|Irregular Data Access Pattern Loops on Parallel Machines Mounir.Hahad@irisa.fr (1993-10-05)|
|Re: Irregular Data Access Pattern Loops on Parallel Machines firstname.lastname@example.org (1993-10-13)|
|Re: Irregular Data Access Pattern Loops on Parallel Machines email@example.com (1993-10-13)|
|From:||firstname.lastname@example.org (Preston Briggs)|
|Organization:||Rice University, Houston|
|Date:||Wed, 13 Oct 1993 03:04:30 GMT|
Mounir.Hahad@irisa.fr (Mounir Hahad) writes:
>I'm looking for references to articles dealing with the problem of
>compiling loops with irregular data access patterns on parallel
>computers for minimum communication/maximum locality. [e.g.]
> A(B(I)) = f
>where B is not known at compile time.
This is a bit out of my area, but I haven't seen any other replies, so
I'll take a crack at it.
There are probably some papers mentioning the problem; however, it's
generally quite difficult and I know of no good compile-time approach.
In the past, there's been some discussion around here about doing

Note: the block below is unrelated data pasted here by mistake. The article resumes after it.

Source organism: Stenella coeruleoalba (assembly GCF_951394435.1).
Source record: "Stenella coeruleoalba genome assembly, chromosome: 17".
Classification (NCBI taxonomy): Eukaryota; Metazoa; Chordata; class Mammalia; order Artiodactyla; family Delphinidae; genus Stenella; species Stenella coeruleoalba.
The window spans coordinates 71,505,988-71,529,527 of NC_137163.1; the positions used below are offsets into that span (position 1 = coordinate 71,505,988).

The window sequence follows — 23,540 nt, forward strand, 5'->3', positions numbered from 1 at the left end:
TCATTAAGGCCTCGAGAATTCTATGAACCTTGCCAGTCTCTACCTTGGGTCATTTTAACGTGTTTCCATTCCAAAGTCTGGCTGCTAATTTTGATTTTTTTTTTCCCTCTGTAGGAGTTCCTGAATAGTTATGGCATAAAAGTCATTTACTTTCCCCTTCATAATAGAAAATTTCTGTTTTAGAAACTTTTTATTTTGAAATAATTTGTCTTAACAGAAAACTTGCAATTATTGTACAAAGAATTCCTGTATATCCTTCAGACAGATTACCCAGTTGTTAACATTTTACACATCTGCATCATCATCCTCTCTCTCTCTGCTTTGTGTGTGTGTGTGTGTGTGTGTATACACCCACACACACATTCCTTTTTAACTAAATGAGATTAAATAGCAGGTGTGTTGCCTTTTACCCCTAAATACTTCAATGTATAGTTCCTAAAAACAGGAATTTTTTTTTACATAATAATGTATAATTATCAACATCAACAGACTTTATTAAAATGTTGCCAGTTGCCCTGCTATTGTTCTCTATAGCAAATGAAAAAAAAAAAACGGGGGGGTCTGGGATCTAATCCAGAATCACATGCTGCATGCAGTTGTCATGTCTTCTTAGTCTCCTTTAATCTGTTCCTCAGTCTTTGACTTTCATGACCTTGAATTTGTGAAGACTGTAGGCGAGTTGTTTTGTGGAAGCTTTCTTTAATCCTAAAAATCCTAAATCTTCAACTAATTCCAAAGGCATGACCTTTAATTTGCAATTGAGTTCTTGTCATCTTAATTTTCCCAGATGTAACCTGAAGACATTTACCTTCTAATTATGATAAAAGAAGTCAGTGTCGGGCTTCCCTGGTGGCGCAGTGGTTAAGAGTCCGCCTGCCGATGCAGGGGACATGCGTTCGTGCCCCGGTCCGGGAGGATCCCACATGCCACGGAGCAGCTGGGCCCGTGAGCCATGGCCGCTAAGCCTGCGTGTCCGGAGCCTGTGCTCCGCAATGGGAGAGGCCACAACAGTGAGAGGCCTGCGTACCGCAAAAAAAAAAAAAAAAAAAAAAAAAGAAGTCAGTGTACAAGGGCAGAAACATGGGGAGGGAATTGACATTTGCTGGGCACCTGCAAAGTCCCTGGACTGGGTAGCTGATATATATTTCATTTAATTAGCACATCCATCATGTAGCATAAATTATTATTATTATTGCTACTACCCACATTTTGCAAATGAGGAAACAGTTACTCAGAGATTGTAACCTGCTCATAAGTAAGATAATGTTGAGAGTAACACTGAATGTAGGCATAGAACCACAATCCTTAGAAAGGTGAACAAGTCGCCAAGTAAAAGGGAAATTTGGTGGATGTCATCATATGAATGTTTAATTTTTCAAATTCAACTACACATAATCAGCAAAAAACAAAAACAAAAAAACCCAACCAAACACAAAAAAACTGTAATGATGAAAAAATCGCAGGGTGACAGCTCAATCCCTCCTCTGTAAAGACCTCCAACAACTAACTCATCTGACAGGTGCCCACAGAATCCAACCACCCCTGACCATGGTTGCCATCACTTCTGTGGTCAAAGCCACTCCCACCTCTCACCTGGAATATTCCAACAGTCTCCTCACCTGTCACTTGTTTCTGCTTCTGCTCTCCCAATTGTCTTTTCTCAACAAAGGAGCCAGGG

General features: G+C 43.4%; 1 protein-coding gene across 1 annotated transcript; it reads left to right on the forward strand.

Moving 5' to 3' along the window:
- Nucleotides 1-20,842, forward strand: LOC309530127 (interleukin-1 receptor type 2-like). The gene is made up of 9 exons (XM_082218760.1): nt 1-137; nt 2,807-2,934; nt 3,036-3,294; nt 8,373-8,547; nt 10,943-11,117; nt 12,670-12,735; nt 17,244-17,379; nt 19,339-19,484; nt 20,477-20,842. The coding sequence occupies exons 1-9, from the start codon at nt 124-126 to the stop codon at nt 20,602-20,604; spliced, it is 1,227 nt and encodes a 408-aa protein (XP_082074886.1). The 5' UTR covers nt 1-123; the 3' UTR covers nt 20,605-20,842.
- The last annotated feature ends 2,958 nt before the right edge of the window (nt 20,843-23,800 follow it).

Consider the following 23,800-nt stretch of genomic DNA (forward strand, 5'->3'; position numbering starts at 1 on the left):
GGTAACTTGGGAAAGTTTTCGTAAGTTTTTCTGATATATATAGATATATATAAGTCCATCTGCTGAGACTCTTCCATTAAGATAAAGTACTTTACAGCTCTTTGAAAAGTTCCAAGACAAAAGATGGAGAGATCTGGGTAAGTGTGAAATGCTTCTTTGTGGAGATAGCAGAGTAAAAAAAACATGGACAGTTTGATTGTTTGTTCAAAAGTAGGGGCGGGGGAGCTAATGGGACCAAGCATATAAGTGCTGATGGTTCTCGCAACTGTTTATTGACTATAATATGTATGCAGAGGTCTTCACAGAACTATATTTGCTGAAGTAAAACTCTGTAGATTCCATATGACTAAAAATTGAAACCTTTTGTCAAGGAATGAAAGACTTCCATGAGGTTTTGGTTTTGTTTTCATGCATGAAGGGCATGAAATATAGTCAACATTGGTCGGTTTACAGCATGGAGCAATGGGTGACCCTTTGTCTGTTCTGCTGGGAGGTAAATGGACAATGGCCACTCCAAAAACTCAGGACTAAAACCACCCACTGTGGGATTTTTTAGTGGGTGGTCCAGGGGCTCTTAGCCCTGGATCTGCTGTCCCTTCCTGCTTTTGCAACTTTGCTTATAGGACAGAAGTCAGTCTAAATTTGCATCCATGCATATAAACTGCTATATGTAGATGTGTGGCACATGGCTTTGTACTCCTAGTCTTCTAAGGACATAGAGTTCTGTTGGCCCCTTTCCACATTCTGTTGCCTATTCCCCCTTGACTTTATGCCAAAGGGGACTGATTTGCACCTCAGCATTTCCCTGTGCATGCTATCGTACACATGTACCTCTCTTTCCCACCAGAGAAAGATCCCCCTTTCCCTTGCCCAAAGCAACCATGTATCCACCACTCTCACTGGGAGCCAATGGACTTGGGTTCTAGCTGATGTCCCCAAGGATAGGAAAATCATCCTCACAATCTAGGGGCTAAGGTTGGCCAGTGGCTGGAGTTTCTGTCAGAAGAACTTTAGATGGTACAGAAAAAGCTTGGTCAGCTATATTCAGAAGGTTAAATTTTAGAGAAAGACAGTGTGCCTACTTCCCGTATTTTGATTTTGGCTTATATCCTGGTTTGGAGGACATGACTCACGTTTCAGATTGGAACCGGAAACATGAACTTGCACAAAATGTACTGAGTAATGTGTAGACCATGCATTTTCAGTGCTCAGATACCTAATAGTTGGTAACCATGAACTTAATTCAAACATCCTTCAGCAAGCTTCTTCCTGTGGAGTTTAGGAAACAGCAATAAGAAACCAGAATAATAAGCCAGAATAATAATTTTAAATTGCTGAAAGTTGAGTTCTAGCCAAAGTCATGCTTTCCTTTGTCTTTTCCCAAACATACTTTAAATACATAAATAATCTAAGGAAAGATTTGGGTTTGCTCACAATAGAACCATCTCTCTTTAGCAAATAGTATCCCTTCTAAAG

dependence analysis on such things if we could determine that B was a
"permutation vector"; that is, if we could be certain that
B[i] != B[j] when i != j
Such things tend to arise when using Gaussian elimination with partial
pivoting, for example. One approach to the detection of a permutation
vector might be to notice initialization of the form
do i = 1, n
B[i] = i
followed exclusively by references to B or swap operations between
elements of B. This seems a little out of reach for most Fortran.
Alternatively, a directive of some sort might be used.
The common current approach is to use some sort of "inspector/executer"
code at run time. The idea is to first examine the elements of B to see
which elements of A will be referenced or defined. Then, given that
knowledge, plan how to block up the communication into efficient chunks.
A similar approach can be used when blocking sparse matrix operations for
cache. I don't know that people are able to insert all this
inspector/executer code at compile time, but Joel Saltz has done a fair
amount of work on subroutines to support irregular computations of this
sort on distributed memory machines. Perhaps someone else will know the
references. I believe the package is called PARTI.
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